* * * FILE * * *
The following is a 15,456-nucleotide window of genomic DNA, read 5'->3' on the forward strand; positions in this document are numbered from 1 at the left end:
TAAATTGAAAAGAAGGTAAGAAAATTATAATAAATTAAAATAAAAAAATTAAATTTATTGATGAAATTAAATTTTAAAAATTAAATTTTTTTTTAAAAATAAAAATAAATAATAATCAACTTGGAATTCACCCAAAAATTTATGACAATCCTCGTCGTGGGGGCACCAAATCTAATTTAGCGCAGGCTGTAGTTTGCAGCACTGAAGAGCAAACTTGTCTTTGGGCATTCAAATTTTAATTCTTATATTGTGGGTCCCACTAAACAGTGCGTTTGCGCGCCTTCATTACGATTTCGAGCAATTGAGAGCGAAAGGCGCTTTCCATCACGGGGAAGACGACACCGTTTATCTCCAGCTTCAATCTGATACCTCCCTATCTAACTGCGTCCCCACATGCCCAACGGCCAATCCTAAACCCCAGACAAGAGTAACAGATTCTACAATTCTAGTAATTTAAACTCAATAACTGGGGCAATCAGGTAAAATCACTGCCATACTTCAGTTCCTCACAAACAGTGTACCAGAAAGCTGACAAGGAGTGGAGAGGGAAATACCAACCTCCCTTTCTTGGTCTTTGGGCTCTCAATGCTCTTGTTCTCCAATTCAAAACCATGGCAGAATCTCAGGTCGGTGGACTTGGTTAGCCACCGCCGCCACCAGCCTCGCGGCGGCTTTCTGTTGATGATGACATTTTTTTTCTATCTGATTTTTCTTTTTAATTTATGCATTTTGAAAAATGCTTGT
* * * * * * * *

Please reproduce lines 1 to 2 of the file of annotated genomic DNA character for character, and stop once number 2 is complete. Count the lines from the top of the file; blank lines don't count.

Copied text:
The following is a 15,456-nucleotide window of genomic DNA, read 5'->3' on the forward strand; positions in this document are numbered from 1 at the left end:
TAAATTGAAAAGAAGGTAAGAAAATTATAATAAATTAAAATAAAAAAATTAAATTTATTGATGAAATTAAATTTTAAAAATTAAATTTTTTTTTAAAAATAAAAATAAATAATAATCAACTTGGAATTCACCCAAAAATTTATGACAATCCTCGTCGTGGGGGCACCAAATCTAATTTAGCGCAGGCTGTAGTTTGCAGCACTGAAGAGCAAACTTGTCTTTGGGCATTCAAATTTTAATTCTTATATTGTGGGTCCCACTAAACAGTGCGTTTGCGCGCCTTCATTACGATTTCGAGCAATTGAGAGCGAAAGGCGCTTTCCATCACGGGGAAGACGACACCGTTTATCTCCAGCTTCAATCTGATACCTCCCTATCTAACTGCGTCCCCACATGCCCAACGGCCAATCCTAAACCCCAGACAAGAGTAACAGATTCTACAATTCTAGTAATTTAAACTCAATAACTGGGGCAATCAGGTAAAATCACTGCCATACTTCAGTTCCTCACAAACAGTGTACCAGAAAGCTGACAAGGAGTGGAGAGGGAAATACCAACCTCCCTTTCTTGGTCTTTGGGCTCTCAATGCTCTTGTTCTCCAATTCAAAACCATGGCAGAATCTCAGGTCGGTGGACTTGGTTAGCCACCGCCGCCACCAGCCTCGCGGCGGCTTTCTGTTGATGATGACATTTTTTTTCTATCTGATTTTTCTTTTTAATTTATGCATTTTGAAAAATGCTTGT